It is the type of cell division, which ensures the same number of chromosomes in the daughter cells as that in the parent cells. It can take place in haploid as well as in diploid cells in nearly all parts of the body if and when required. In spite of slight differences, major steps of mitoses are similar in plants as well as in animals. However, to avoid the confusion our statement will base on the animal cell. Mitosis is a continuous process, but conventionally it may be divided into two phases, i.e. karyokineses, which involves the division of nucleus and cytokinesis that refers to the division of the whole cell.
Early in the mitosis the two pair of centrioles separate and migrate to opposite sides of the nucleus, establishing the bipolarity of the dividing cells. At the beginning of the process in an animal cell, the partition of the centriole takes place, which have been duplicated during interphase but present in the same centrosome.
Three sets of microtubules (fivers) originate from each pair of centrioles. one set the astral microtubules, radiate outward and form aster, other two sets of microtubules compose the spindle. The kinetochore microtubules attach to chromosomes at kinetochores and polar microtubules from the opposite pole. These microtubules are composed of a protein tubulin and traces of RNA.
This specialized microtubule structure including aster and spindle is called mitotic apparatus. This is larger than the nucleus, and is designed to attach and capture chromosomes, aligning them and finally separating them so that equal distribution of chromosomes is ensured. Karyokineses can further be divided into prophase, metaphase, anaphase and telophase for thorough understanding, though it is a continuous process.
During interphase (non-dividing phase) of the cell cycle the chromosomes are not visible even with electron microscope, but using histologic stains for DNA, a network of very fine threads can be visualized. This network is called as chromatin.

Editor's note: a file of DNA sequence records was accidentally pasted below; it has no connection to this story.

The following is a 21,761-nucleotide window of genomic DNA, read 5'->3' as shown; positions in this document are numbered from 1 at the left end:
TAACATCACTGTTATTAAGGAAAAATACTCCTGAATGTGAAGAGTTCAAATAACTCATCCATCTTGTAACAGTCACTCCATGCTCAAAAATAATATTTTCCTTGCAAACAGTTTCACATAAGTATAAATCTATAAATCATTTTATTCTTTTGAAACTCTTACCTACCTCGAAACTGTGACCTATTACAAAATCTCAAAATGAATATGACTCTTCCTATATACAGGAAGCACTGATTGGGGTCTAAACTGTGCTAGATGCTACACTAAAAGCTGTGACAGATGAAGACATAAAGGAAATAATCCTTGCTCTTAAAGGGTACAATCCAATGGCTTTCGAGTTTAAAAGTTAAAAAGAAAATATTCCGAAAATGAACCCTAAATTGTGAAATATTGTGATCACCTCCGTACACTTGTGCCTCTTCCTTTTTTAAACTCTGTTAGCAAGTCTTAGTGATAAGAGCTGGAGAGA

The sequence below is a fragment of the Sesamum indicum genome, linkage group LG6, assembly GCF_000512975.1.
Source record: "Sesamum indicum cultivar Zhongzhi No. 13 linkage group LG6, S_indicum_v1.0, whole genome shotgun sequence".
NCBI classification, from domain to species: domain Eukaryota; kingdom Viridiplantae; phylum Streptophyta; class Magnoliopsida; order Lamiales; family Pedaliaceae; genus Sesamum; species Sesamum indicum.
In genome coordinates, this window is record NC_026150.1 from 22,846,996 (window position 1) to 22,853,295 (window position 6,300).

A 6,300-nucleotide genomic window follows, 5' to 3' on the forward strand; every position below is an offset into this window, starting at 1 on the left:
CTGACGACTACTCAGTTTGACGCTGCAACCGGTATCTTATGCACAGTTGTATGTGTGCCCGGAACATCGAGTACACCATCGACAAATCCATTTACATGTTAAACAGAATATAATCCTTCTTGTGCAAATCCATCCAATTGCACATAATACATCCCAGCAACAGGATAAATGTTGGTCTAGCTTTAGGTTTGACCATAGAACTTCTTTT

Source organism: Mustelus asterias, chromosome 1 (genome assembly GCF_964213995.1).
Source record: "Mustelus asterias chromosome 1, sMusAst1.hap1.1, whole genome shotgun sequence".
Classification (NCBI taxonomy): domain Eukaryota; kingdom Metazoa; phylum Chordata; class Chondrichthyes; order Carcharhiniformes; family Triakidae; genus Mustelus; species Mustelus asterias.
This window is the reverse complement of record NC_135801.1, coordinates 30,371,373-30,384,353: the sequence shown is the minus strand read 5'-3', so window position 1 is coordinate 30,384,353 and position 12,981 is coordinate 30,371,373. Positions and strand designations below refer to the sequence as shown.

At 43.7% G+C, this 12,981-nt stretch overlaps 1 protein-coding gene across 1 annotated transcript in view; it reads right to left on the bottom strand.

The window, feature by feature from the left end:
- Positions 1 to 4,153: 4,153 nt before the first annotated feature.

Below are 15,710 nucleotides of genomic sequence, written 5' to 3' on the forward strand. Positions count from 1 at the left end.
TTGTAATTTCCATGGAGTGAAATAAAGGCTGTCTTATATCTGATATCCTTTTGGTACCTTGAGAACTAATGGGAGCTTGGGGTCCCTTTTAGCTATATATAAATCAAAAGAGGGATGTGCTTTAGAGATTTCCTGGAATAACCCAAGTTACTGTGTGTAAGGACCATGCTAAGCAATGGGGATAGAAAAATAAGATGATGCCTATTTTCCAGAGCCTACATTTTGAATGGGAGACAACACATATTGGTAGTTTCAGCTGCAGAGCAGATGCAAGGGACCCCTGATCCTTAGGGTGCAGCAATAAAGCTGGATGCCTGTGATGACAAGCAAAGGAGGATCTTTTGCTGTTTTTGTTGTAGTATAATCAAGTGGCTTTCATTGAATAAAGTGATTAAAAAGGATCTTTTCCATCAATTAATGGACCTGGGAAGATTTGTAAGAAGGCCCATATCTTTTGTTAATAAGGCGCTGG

Chromosomes become more and more thick ultimately each chromosome is visible having two sister chromatids, attached at centromere. The chromatin material gets condensed by folding and the chromosomes appear as thin threads at the beginning of prophase. Towards the end of prophase, nuclear envelope disappears and nuclear material is released in the cytoplasm, nucleoli disappear. Mitotic apparatus is organized (as described above). Cytoplasm becomes more viscous.
Each metaphase chromosome is a duplicated structure which consists of two sister chromatids, attached at a point called centromere or primary constriction. The centromere has special area, the kinetochore, with specific base arrangement and special proteins where kinetochore fibers of mitotic apparatus attach.
The kinetochore fibers of spindle attach to the kinetochore region (specialized area in centromere) of chromosome, and align them at the equator of the spindle forming equatorial plate or metaphase plate. Each kinetochore gets two fibers one from each pole.
The kinetochore fibers of spindle contract towards their respective poles, at the same time polar microtubules elongates exert force and sister chromatids are separated from centromere. As a result, half sister chromatids travel towards each pole. It is the most critical phase of the mitosis, which ensures equal distribution of chromatids in the daughter cells.
During late telophase the astral microtubules send signals to the equatorial region of the cell, where actin and myosin are activated which form contractile ring, followed by cleavage furrow, which deepens towards the center of the cell, dividing the parent cell into two daughter cells. Mitotic events in plant cells are generally similar to the events observed in animal cells but there are some major differences. Moreover, shape of the plant cell does not change greatly compared with an animal cell because it is surrounded by a rigid cell wall. Most higher plants lack visible centrioles, instead they have its analogous region from which the spindle microtubules radiate. At cytokinesis, in place of contractile ring a membrane structure, phragmoplast is formed from vesicle which originate from Golgi complex. The membrane of vesicles becomes the plasma membrane of daughter cells. These vesicles originate actually during metaphase, line up in the center of the dividing cell, where they fuse to form phragmoplast at the end of telophase. These vesicles also contain materials for future cell wall such as precursors of cellulose and pectin.